Davis sentenced Weber to five years to life on each count, and ruled the sentences will run consecutively.
Weber had a sexual relationship with a 15-year-old between January and April of 2012. The teen was formerly a student at Soldier Hollow Charter School, where Weber was a principal when the abuse occurred. He was fired in August.
Court papers say authorities launched their investigation last fall after a 48-year-old man contacted police to report he had been sexually abused by Weber between 1975 and 1977. The man, who is not identified in court papers, was then 11 years old and a student in Weber's class, court papers said.
Defense attorney Dana Facemyer asked the judge Tuesday to allow Weber to serve his sentence with at-home probation because his extensive medical issues including sleep apnea, kidney failure, arthritis, thyroid issues and diabetes would make him a costly inmate at the state prison.
Weber's attorney also asked for the sentences to run concurrently, since the offenses involved only one victim and he had no other criminal history.
But Deputy Wasatch County Attorney McKay King said that while Weber has no previous convictions, evidence showed that his grooming of, and inappropriate conduct towards, young boys that he mentored as an educator spanned his 40-year career.
"Mr. Weber was a master manipulator and a master groomer...he does have a vast array of prior perpetrations," King said in court Tuesday.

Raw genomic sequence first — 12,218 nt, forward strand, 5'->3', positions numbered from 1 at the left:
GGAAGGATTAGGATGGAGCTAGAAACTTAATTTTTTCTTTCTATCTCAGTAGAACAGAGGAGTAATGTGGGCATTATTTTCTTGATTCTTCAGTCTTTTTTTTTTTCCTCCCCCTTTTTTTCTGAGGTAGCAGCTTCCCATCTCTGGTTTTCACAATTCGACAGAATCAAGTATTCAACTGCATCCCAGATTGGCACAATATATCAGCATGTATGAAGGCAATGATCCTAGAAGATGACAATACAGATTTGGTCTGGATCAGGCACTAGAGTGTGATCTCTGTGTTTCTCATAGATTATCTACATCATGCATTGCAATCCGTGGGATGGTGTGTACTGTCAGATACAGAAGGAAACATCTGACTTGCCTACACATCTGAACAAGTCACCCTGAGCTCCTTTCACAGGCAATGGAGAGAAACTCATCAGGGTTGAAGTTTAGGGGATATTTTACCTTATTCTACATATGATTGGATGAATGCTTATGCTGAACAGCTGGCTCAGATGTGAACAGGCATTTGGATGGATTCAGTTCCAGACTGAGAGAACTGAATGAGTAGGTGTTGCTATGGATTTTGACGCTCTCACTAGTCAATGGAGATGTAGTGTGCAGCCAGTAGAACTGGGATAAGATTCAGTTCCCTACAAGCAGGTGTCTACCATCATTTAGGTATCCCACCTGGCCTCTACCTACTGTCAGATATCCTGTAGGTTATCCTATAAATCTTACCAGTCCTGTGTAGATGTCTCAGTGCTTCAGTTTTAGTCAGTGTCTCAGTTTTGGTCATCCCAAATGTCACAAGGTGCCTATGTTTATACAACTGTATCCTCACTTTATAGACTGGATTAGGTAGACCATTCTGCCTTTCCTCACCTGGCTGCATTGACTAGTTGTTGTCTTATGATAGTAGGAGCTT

King described how Weber used his position as an educator to get close to young boys. He offered help or special services to boys in need, according to King. Weber then would allegedly ask the boys for sexual favors in exchange for the help they received.
King alleged that the sexual abuse ranged from fondling the boys' genitals to anal and oral sex.
During Weber's stay in the Wasatch County jail, King said, he allegedly propositioned a young adult male after offering him educational assistance and help when the man was released from jail.
"He has no moral conscience for the crimes that he committed," King said.
The victim did not address the court Tuesday, as a special effort was made to keep the teen anonymous.
Weber spoke briefly in court, offering no apology but saying that contrary to his pre-sentence report, he is remorseful for the crimes.
"I expressed great remorse that that had happened," he said.
Weber's pleas for probation were upsetting for Julia Lowe, a distant relative of the victim and a former employee of the charter school who attended the sentencing.
"To use [his medical history] to distance himself from what he has done, to make it seem like we need to take care of him, that's sick," she said outside of court. "I would have liked to hear remorse."
Lowe said she was disappointed that no representative from the charter school was present at Tuesday's sentencing. Former student Josh Davis, who has attended several of Weber's court appearances, said he also was disappointed that no one from his former school was there.
"I think the school really should be here to show support," he said. "It's very disappointing. It's a hard time for victims."
King said outside of court that Weber had groomed dozens of students throughout his career, but it is unknown how many of those interactions rose to a criminal level. He said his office is talking with two other alleged victims, and further charges could be filed against Weber.